[UPDATED] BUKIDNON VIEWS: Information is king in agri-industry

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By Roderico R. Bioco

MALAYBALAY CITY (22 October 2021) Lack of reliable information, postharvest facilities, and direct link to the market are derailing the upliftment of our agricultural industry.

Of all the inputs that can help farmers maximize yields and income, the most critical is information. Both agronomists and growers understand that access to the right data is essential to support informed crop management and marketing decisions.

With the reliance on data increasing, Smart agriculture such as using high-frequency satellite imagery is emerging as a key source of reliable information for precision agriculture, providing the ability to

  • Cover large growing areas across the country
  • Deliver field-level detail to observe spatial variability
  • Ensure data is up-to-date across the season
  • Inform decisions at key stages of the crop production cycle

We have a fragmented production system in small lots discouraging investment in larger facilities with better economy of scale.

What initiatives or advocacies can the chambers implement to further boost and revitalize Mindanao’s agricultural and aquacultural industries?

Let me focus my answer to these questions relative to the topic which is smart agriculture, hence precision farming.

We are shifting our focus to local government units (LGUs) to implement a geographic information system (GIS)-based Farm Registry System, which is part of a program that we are developing called Local Government Information System (LGIS), a universal baseline for agriculture at the local level.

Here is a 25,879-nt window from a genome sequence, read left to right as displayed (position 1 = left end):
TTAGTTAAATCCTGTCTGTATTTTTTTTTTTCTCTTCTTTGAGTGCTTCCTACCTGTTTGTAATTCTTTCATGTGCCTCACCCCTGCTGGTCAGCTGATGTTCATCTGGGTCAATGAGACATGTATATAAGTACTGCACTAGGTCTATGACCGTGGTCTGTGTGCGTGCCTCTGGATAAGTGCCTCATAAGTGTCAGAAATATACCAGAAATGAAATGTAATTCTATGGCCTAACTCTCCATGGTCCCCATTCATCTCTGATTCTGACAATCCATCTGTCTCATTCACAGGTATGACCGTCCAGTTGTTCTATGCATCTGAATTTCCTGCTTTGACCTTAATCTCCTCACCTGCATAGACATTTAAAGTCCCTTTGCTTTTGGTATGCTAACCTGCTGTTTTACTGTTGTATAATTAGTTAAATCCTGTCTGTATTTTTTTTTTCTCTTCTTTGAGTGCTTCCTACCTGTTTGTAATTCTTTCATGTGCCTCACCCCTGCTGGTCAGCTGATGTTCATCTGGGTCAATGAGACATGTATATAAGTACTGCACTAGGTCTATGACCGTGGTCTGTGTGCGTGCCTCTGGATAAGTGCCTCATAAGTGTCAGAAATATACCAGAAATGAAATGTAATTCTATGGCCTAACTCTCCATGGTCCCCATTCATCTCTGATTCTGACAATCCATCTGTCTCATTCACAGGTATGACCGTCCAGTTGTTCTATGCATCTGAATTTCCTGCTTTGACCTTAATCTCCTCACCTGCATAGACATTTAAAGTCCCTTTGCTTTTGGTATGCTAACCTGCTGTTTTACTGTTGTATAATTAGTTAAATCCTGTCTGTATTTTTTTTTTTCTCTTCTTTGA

With the Mandanas-Garcia Ruling, more resources will be available to the LGUs and lesser perhaps to the Department of Agriculture. It is thus imperative to motivate LGUs to invest in more precise and efficient data gathering for agriculture. This involves digitization of cadastral maps and zoning, and overlay them on production polygons identified from satellite pictures.

This will provide the foundation to do better planning, monitoring and targeting. We need to develop capacity for LGU to conduct forecasting. DA has actually started undertaking this shift, but not to the extent of providing a universal survey. For example, our Registry System for Basic Sectors in Agriculture (RSBSA) requires geo-tagging, but only to the extent of providing GPS coordinate of the location of the farmer and farm of the farmer, but not establishing the GPS coordinates of the production polygon to establish the actual production area.

RSBSA only provides production area based on anecdotal claims of the farmers who may provide inaccurate survey reply such as claiming two hectares when in fact only 1.5 hectares based on satellite image. I am guilty myself of this error.

Our aim is to integrate all these local universes and create a constellation on a national level. This will give DA and the private sector the capacity to converge macro and micro targeting. Having a solid baseline will enable us to measure properly corn crop yield, for example, and analyze the production distribution pattern, among others. We can also link the analysis with available postharvest facilities in their vicinity and identify the gap in capacity.

We can devise also more accurate Remote Sensing system which currently is quite inaccurate due to absence of baseline ground truthing. Without good baseline, margin of error is too large for RS. Machine learning system can be incorporated into RS if we have a good baseline improving AI or game theory algorithm. Artificial is not actually as it is, it is more deliberate at the start requiring more prior information before it becomes intelligent. This is how the Deep Blue was able to beat the best grandmaster in chess.

With a proper farm registry, we can establish a more precise targeted production program and link them directly to buyers. A network of postharvest or packing houses shall be developed to process all these produce before bringing to the market. Traceability issues can be resolved faster with these systems.